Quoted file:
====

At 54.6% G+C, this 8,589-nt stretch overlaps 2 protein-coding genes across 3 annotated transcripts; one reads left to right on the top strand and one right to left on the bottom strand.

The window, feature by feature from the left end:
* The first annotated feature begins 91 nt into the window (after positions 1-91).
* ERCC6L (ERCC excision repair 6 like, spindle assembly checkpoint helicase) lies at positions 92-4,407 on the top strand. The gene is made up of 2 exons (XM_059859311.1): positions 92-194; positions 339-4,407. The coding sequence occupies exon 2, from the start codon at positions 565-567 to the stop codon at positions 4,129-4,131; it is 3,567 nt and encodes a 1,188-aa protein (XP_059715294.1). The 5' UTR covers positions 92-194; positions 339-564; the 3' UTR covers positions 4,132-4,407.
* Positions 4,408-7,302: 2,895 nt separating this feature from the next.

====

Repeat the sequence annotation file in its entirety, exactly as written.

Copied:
At 54.6% G+C, this 8,589-nt stretch overlaps 2 protein-coding genes across 3 annotated transcripts; one reads left to right on the top strand and one right to left on the bottom strand.

The window, feature by feature from the left end:
* The first annotated feature begins 91 nt into the window (after positions 1-91).
* ERCC6L (ERCC excision repair 6 like, spindle assembly checkpoint helicase) lies at positions 92-4,407 on the top strand. The gene is made up of 2 exons (XM_059859311.1): positions 92-194; positions 339-4,407. The coding sequence occupies exon 2, from the start codon at positions 565-567 to the stop codon at positions 4,129-4,131; it is 3,567 nt and encodes a 1,188-aa protein (XP_059715294.1). The 5' UTR covers positions 92-194; positions 339-564; the 3' UTR covers positions 4,132-4,407.
* Positions 4,408-7,302: 2,895 nt separating this feature from the next.